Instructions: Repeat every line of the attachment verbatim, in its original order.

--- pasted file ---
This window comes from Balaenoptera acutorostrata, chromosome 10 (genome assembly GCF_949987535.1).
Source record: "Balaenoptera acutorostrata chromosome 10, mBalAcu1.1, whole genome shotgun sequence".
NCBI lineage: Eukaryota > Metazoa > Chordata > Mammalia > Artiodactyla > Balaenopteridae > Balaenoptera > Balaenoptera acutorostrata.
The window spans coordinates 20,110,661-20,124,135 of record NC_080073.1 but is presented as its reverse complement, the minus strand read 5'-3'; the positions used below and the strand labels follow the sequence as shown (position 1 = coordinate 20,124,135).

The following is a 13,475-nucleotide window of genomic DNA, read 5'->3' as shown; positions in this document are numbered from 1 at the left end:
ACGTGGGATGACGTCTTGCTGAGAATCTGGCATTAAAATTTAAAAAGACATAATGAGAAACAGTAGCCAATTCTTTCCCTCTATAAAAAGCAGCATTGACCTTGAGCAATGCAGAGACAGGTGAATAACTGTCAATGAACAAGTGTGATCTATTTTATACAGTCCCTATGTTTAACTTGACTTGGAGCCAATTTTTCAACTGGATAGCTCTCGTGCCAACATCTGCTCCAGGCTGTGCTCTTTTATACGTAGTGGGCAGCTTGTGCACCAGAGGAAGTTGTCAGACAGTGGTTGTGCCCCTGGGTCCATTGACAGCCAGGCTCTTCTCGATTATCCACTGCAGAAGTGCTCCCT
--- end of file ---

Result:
This window comes from Balaenoptera acutorostrata, chromosome 10 (genome assembly GCF_949987535.1).
Source record: "Balaenoptera acutorostrata chromosome 10, mBalAcu1.1, whole genome shotgun sequence".
NCBI lineage: Eukaryota > Metazoa > Chordata > Mammalia > Artiodactyla > Balaenopteridae > Balaenoptera > Balaenoptera acutorostrata.
The window spans coordinates 20,110,661-20,124,135 of record NC_080073.1 but is presented as its reverse complement, the minus strand read 5'-3'; the positions used below and the strand labels follow the sequence as shown (position 1 = coordinate 20,124,135).

The following is a 13,475-nucleotide window of genomic DNA, read 5'->3' as shown; positions in this document are numbered from 1 at the left end:
ACGTGGGATGACGTCTTGCTGAGAATCTGGCATTAAAATTTAAAAAGACATAATGAGAAACAGTAGCCAATTCTTTCCCTCTATAAAAAGCAGCATTGACCTTGAGCAATGCAGAGACAGGTGAATAACTGTCAATGAACAAGTGTGATCTATTTTATACAGTCCCTATGTTTAACTTGACTTGGAGCCAATTTTTCAACTGGATAGCTCTCGTGCCAACATCTGCTCCAGGCTGTGCTCTTTTATACGTAGTGGGCAGCTTGTGCACCAGAGGAAGTTGTCAGACAGTGGTTGTGCCCCTGGGTCCATTGACAGCCAGGCTCTTCTCGATTATCCACTGCAGAAGTGCTCCCT